Horopito aka Pseudowintera colorata is an evergreen shrub or small tree with red-blotched yellowy-green leaves. It makes a fine specimen on its own or as a low-growing hedge, but the leaves are useful too, both for culinary and medicinal purposes.
Known as bush pepper, the leaves have a hot spicy flavour, used in place of chili. Dried leaves make a great spice or rub for meats, or the flakes can be added to vegetable oils, marinades and sauces.
Māori still use the leaves to treat skin diseases and disorders, and modern science has indeed confirmed the plant is effective against ringworm and Candida albicans.
Polygodial, the bioactive compound that gives the plant its spicy taste, also has antifungal properties (the greater the red margin of the leaf, the greater the polygodial concentration). The plant is also a powerful astringent (contracts body tissues and reduces bleeding) and antiseptic for wounds, cuts and bruises.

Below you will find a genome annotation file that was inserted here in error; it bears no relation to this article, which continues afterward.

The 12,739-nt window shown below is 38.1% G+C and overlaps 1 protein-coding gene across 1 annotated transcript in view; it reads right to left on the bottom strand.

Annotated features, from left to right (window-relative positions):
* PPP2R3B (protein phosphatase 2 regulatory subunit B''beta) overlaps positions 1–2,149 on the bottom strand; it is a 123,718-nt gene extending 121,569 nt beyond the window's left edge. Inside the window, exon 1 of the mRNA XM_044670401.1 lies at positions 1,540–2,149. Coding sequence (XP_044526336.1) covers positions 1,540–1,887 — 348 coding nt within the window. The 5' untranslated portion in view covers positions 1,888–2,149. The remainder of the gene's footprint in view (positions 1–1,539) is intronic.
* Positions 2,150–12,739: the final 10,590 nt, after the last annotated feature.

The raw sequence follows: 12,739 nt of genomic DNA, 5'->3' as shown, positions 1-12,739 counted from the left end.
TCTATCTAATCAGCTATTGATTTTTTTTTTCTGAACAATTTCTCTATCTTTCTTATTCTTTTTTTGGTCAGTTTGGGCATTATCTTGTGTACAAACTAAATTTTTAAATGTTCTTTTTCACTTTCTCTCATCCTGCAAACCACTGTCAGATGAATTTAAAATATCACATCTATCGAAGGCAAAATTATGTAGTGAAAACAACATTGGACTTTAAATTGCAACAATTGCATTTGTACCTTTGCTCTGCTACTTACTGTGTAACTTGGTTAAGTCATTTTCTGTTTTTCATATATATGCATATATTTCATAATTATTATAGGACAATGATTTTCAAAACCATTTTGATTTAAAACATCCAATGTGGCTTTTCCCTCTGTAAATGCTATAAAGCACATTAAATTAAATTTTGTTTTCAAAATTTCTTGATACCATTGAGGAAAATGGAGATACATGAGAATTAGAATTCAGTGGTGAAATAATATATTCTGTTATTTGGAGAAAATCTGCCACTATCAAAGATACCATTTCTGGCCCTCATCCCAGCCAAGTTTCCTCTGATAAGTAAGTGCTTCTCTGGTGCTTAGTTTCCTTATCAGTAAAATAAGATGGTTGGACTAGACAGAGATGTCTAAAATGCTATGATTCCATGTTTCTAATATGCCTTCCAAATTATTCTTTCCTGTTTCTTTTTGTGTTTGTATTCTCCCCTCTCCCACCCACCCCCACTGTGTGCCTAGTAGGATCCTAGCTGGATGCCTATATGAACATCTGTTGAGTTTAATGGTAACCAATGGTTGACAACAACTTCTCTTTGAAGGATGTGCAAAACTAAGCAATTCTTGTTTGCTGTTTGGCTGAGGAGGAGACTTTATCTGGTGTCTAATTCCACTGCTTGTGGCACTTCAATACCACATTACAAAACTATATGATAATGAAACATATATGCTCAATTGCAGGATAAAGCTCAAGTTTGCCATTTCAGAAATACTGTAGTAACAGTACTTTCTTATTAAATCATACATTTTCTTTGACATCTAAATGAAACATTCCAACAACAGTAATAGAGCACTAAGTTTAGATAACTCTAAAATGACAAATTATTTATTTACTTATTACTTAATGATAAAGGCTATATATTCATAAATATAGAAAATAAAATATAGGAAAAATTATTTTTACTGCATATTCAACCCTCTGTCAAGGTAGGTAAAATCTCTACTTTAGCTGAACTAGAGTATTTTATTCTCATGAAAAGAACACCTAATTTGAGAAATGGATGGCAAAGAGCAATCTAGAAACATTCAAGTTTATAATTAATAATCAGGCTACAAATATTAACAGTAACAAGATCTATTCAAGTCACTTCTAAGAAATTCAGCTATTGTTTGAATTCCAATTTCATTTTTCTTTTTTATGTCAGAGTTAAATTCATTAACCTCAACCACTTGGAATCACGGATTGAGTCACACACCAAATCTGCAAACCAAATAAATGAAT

For home use:
* Infuse horopito leaves in olive oil (simmer fresh leaves on low heat with olive oil for four hours) as a rub for fungal conditions.
* Make a horopito tincture (steep in vodka for 4-6 weeks) and add it to a base cream with mānuka essential oil.
* To make up a 100g cream, use 70g of base cream (available from an online natural source supplier), and add 26ml horopito tincture and 4ml mānuka essential oil.
Horopito will grow in both sun or semi-shade, but the best foliage colour occurs in the open. Plants are frost tender in the first year, so keep sheltered when young. They can be propagated by semi-hardwood cuttings or seed. Soil should be free-draining but reasonably moist and rich in organic matter.